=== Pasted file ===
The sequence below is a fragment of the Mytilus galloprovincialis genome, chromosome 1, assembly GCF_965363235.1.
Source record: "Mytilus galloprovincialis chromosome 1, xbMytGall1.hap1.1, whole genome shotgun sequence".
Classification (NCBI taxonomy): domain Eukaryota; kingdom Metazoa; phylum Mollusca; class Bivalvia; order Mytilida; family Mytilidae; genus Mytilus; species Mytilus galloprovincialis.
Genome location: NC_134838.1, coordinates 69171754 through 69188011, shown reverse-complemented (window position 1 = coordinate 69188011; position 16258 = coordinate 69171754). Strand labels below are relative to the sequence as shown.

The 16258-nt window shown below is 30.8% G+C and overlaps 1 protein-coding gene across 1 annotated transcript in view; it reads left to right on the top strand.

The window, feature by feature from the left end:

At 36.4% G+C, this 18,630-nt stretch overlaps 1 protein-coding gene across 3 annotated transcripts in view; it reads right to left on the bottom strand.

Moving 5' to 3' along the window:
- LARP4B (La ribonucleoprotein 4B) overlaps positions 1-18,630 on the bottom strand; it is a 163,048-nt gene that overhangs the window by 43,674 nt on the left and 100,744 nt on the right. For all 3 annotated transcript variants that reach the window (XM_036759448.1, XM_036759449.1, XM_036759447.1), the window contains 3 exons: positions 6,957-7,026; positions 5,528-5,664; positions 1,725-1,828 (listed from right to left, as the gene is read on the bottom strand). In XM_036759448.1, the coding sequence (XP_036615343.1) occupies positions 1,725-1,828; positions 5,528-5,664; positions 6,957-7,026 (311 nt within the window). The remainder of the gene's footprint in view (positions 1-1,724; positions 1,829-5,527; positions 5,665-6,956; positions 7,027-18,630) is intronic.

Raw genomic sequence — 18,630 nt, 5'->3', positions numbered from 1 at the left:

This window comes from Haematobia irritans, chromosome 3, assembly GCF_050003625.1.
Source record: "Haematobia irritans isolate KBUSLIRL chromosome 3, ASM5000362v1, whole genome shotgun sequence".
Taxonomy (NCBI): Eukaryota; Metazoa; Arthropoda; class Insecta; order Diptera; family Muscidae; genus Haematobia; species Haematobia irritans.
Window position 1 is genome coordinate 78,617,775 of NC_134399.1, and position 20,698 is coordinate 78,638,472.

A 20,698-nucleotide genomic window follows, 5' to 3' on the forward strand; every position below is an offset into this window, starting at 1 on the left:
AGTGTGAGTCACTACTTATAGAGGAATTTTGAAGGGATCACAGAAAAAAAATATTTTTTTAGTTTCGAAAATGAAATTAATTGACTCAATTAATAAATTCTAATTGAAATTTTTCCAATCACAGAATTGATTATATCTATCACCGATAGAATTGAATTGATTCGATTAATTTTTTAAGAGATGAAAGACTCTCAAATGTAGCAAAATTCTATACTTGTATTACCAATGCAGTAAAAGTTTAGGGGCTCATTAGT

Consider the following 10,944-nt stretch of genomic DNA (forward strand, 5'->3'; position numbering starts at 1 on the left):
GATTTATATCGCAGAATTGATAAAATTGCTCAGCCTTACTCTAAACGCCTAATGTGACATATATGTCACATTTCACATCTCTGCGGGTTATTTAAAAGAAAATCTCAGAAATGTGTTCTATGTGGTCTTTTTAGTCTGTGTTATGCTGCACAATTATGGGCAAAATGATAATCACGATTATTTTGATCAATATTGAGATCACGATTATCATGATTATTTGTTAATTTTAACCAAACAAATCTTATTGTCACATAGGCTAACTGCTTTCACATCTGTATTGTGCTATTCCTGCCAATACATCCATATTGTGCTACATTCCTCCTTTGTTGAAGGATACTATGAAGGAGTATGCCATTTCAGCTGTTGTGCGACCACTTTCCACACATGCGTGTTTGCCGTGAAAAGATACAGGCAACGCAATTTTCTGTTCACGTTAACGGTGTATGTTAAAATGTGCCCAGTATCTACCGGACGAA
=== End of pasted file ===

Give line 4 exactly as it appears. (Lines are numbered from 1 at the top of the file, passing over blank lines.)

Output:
Genome location: NC_134838.1, coordinates 69171754 through 69188011, shown reverse-complemented (window position 1 = coordinate 69188011; position 16258 = coordinate 69171754). Strand labels below are relative to the sequence as shown.